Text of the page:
The Economic Daily news has reported the latest rumors of Apples upcoming iOS devices that include the iWatch and the sapphire-crystal iPhone display.
According to a Chinese-language Economic Daily News report, Apple may be launching its iWatch in the third quarter of 2014. The wearable device will be manufactured by Quanta Computer while TPK and Richtek, a Taiwan-based chip design house, will supply panels and chips for the device, according to report.
The latest in Apple related gossip reckons the fruit company to be working on a brand new mobile device, complete with a five-inch Retina display. Larger iPod touch? Smaller iPad? Surely not, you might dismiss.
Following close on the heels of the NOAA, The US department of Alcohol Tobacco and Firearms is exchanging their BlackBerries overwhelmingly for iPhones according to a report today by Politico.
Installous, Hackulous’ application for the iPhone, iPod, and iPad which lets you browse for and install cracked apps straight on your device, is getting a major facelift. In previous announcements we discussed our plans, including native app installation, API polls, announcements, concurrent/multiple downloads and installation tasks, native interface for browsing, and graphical improvements.
We’re pleased to announce the release of Installous 3.0.1. It’s the first public release of Installous 3, which was previously only available to our Advancements users (after donations) during its beta testing phase.
ThinkFlood released the Redeye in December of last year, which is a little unit that hooks up to your iPhone and, working with a separate app, turns Apple’s handheld into universal IR remote. Our own Brett Terpstra liked the device, but said the unit was a little costly and could probably use a few tweaks. ThinkFlood has apparently made those tweaks, however, as they’ve now announced the Redeye mini, a smaller (and cheaper) form of the IR device. This one doesn’t use the dock connector at all — it’s a tiny little unit that just plugs into your headphone port, and then can control any IR remote device with a free app.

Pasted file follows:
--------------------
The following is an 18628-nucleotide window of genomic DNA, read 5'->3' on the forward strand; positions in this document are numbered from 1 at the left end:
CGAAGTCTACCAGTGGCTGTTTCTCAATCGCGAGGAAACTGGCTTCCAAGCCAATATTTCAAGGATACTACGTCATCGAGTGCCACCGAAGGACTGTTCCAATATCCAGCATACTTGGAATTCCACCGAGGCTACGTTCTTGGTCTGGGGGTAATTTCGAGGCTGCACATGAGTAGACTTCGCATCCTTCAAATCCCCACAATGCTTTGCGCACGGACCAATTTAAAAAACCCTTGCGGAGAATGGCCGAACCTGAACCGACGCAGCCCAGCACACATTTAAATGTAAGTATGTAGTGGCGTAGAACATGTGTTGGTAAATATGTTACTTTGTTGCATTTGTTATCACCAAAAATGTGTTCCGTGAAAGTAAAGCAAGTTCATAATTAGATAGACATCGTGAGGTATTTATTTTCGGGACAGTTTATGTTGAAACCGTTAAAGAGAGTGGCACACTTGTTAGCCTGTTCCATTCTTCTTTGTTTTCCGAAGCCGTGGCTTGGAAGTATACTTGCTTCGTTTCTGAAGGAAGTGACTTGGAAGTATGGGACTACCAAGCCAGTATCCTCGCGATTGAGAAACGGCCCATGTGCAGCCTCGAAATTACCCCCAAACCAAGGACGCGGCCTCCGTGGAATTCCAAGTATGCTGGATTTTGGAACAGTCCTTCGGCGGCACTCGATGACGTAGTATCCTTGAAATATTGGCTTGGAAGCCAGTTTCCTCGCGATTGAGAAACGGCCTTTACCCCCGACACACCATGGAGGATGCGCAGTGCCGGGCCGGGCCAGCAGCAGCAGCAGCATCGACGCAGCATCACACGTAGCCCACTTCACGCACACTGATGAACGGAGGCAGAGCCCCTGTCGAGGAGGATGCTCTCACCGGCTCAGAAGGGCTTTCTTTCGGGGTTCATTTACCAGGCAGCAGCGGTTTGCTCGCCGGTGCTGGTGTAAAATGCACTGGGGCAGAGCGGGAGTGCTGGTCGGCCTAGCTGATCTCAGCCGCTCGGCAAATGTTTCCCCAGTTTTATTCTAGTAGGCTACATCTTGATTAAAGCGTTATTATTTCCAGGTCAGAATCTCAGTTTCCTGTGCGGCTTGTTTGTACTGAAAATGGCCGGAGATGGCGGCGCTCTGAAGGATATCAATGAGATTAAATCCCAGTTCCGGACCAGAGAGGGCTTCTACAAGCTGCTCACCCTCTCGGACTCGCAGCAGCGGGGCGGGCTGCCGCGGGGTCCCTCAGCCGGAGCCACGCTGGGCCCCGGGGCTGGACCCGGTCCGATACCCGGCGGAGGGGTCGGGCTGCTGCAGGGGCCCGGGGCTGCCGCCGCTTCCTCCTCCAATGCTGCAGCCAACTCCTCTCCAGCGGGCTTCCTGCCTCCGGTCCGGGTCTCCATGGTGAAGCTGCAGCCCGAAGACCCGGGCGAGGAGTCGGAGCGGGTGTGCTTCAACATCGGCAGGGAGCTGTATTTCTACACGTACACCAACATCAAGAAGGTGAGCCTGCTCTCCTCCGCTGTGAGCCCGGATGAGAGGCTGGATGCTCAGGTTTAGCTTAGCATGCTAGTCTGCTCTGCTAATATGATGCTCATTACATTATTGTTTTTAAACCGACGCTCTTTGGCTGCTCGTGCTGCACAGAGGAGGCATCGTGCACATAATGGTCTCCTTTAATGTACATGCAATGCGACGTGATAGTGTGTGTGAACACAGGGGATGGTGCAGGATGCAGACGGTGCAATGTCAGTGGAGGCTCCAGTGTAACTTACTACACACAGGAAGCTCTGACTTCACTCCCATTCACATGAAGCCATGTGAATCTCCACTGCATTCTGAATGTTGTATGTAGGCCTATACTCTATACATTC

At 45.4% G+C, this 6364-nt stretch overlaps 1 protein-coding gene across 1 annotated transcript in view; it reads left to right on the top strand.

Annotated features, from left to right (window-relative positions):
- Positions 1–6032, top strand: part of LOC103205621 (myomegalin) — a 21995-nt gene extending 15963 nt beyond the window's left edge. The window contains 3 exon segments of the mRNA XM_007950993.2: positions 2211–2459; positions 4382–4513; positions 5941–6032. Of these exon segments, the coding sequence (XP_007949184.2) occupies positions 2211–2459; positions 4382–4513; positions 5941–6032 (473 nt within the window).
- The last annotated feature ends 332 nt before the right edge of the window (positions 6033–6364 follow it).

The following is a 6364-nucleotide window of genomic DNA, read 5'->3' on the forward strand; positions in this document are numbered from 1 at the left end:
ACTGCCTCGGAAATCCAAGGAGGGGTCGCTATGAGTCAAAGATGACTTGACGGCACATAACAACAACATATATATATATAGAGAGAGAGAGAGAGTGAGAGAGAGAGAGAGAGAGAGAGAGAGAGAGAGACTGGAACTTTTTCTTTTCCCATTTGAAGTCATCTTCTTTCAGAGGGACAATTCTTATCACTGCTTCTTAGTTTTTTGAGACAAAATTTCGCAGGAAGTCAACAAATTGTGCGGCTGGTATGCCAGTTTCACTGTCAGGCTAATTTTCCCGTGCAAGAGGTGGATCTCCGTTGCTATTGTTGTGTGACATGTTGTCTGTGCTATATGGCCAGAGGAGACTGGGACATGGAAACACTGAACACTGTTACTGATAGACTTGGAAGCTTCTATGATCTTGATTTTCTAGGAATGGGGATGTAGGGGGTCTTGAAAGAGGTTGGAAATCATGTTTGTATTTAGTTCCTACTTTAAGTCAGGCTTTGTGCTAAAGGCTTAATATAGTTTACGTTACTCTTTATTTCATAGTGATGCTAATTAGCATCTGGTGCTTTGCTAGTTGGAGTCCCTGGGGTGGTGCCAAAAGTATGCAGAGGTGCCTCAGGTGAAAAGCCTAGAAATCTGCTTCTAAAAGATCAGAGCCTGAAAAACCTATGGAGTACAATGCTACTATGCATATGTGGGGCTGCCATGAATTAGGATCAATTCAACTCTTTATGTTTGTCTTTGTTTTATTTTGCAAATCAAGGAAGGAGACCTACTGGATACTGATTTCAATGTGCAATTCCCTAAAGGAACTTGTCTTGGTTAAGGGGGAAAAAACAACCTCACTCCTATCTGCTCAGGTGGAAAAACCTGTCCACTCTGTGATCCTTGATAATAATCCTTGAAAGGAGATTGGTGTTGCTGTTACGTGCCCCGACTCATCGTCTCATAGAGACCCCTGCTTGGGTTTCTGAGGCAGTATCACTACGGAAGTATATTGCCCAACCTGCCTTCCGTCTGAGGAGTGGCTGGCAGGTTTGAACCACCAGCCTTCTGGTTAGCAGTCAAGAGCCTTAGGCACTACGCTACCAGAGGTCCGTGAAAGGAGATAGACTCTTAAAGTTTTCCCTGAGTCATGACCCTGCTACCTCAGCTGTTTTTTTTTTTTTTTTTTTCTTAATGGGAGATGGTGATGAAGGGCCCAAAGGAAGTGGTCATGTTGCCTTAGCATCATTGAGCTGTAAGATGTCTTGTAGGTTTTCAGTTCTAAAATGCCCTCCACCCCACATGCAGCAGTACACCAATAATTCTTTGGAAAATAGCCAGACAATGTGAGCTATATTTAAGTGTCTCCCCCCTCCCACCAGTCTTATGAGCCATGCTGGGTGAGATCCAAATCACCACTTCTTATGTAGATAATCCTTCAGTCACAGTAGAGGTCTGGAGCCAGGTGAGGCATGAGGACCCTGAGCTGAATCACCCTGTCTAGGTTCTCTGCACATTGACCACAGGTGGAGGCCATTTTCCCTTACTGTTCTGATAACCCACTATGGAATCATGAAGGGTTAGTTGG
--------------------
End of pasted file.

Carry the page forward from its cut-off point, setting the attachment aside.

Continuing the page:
The price is only US$49, much cheaper than the earlier device ($188). If you’ve been looking for a cheap and easy-to-use IR hookup for your iPhone, the Redeye mini might be just what you’re waiting for. The press release does mention that the device requires you to run OS 3.2 on your iPhone, but given that the only date listed for sales so far is “Spring,” ThinkFlood likely won’t release until the new version is out anyway. But it’ll be something to keep an eye on for sure.
I’m still skeptical about laser projectors — while the technology is impressive, the practicality is still a little limited. And unfortunately, Microvision’s demo of their SHOWWX projector here at Macworld 2010didn’t do much to change my mind. It’s a nice little device — it’s almost exactly the size of the iPhone, and the rep told me that most of the unit is actually the battery — and there are some good applications for it. But for the consumer market that Microvision really wants, the $500 unit (that will go on sale in March) is still a little too small in terms of scale and usability.